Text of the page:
A masterclass in one of the greatest filmmakers of the last six decades, offering unprecedented access to a man who has consistently turned out films every year since the 1960s.
“I don’t want to be immortalised through my work,” Woody Allen once quipped. “I want to be immortalised by not dying”. Notoriously reluctant to step into the limelight and accept kudos for his body of work, he has been praised, purloined, denounced and deified by critics and audiences in equal proportion over the course of almost fifty films. Having previously produced or directed documentaries on comedy greats the Marx Brothers, Lenny Bruce and W.C. Fields – not to mention How to Lose Friends and Alienate People and episodes of Curb Your Enthusiasm – Robert B. Weide knows his way around comedy. Navigating the multi-faceted career of Allen may be his most loving project yet.
Weide’s overview, originally screened as part of the PBS American Masters series, is exhaustive. Presented in two parts, and running over three hours in total, Weide talks to almost everybody who has ever worked with Allen, including Antonio Banderas, Josh Brolin, Penelope Cruz, John Cusack, Larry David, Scarlett Johansson, Julie Kavner, Diane Keaton, Mariel Hemingway, Sean Penn, Chris Rock, Naomi Watts, Dianne Wiest, Owen Wilson and Martin Scorsese.
Coupled with rare interviews with Allen himself, we trace a career that began as a joke writer for other publications, and became one of the most unique voices in film. His filmography has spanned broad comedies like Bananas (1971), won Academy Awards for Annie Hall (1977), Hannah and Her Sisters and a Golden Globe for the sublime Purple Rose of Cairo (1986). He has combined comedy and tragedy in Crimes and Misdemeanors (1986), made outright dramas in Interiors (1978) and British thriller Match Point (2005).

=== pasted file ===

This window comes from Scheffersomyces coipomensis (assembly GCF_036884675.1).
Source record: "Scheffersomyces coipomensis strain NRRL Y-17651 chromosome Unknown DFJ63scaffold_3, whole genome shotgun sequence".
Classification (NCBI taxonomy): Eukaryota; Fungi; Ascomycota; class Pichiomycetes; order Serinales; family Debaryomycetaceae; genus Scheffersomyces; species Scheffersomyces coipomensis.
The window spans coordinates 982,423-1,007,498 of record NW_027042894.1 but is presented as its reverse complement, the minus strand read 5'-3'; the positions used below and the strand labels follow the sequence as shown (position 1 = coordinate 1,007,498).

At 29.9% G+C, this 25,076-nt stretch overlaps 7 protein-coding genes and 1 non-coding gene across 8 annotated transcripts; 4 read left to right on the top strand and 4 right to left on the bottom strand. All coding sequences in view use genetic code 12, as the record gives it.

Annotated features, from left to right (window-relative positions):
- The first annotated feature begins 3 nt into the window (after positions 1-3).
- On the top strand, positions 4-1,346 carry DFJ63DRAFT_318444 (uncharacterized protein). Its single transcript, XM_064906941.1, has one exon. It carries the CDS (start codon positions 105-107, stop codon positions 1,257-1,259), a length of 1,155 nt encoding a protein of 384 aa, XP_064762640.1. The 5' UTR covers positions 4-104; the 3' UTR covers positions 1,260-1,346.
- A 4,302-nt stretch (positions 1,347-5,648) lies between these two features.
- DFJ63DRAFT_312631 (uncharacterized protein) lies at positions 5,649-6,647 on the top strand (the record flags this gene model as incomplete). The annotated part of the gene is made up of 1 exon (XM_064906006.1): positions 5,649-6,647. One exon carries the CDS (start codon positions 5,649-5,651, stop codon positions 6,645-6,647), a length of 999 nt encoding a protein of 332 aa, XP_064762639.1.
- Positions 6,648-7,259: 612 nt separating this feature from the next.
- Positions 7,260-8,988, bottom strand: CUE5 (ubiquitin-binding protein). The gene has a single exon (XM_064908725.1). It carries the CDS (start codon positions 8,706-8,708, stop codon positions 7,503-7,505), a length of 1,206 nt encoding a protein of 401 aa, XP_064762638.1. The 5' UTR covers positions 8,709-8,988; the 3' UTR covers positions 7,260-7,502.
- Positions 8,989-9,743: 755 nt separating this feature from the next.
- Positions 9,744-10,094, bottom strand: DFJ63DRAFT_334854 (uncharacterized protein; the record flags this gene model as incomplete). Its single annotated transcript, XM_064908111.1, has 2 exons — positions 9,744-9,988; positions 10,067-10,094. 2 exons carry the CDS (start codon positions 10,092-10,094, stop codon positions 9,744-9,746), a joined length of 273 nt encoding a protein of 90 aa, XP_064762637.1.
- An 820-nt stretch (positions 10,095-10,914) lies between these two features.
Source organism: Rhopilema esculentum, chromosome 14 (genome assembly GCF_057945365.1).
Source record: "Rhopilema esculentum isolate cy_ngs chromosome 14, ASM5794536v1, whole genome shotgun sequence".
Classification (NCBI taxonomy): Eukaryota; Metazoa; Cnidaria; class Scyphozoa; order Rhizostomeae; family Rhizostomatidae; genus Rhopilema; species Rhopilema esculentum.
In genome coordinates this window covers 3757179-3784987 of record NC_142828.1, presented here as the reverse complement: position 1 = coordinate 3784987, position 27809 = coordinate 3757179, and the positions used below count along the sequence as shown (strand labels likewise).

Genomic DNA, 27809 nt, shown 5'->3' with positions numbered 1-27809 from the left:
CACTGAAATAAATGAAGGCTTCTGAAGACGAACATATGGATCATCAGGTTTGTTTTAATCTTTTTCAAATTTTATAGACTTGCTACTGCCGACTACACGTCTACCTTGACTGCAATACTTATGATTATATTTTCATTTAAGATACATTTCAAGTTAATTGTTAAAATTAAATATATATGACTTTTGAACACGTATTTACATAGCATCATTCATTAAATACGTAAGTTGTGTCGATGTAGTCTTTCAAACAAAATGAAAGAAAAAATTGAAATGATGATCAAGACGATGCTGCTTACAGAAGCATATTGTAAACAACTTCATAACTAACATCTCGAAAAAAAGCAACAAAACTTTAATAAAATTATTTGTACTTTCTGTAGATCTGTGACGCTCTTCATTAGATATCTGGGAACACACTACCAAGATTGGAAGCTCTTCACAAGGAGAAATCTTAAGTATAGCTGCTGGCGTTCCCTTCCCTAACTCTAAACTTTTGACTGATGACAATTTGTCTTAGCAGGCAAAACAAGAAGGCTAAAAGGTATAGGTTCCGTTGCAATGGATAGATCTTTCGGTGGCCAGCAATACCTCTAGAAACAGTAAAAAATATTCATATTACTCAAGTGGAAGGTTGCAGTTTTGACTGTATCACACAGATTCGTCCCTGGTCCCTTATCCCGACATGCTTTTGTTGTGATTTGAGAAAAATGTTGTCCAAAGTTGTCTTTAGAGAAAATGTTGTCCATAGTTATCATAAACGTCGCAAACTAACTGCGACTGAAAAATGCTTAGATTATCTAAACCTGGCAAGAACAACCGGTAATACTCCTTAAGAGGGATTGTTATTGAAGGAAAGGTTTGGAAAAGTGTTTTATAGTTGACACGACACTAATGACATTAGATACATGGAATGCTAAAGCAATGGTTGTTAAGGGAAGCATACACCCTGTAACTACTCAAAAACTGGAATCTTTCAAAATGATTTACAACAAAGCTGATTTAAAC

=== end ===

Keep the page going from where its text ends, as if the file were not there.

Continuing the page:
Yet despite his many accolades, having more Academy Award nominations for screenwriting than any other person in history, Allen maintains many of the insecurities he had as an adolescent. Weide’s fandom may make the film too broad and ambitious in its scope, attempting to covering everything and glossing over some important details along the way. However, whether you are new to the works of one of the greats, or an Allen devotee, there is a goldmine of information in this film. If you don’t learn something new, then it is simply a reminder of why this driven filmmaker is so highly regarded, and why his continued dedication to the craft should be a large comfort to film fans everywhere. By any standard, Woody Allen: A Documentary is compulsory viewing.
Using a mixture of archive and new footage, the 1080p transfer looks as pristine as one would imagine a modern documentary should be. The DTS-HD MA 5.1 track might be overkill, but it is welcome nonetheless.
Bonus features are scarce, and run for about 24 minutes in total. They mostly consist of deleted scenes, including additional bits of Woody taking us through his old neighbourhood, and a really long story from Mariel Hemingway about Woody’s visit to Idaho. There’s also an amusing 12 Questions with Woody Allen, all of which are intentionally silly. Finally, there’s a Director Interview with Weide, where he briefly discusses trying to get Allen’s permission for the doco.
Woody Allen: A Documentary was released on DVD and Blu-ray in Australia on 27 June 2012 by Transmission Films.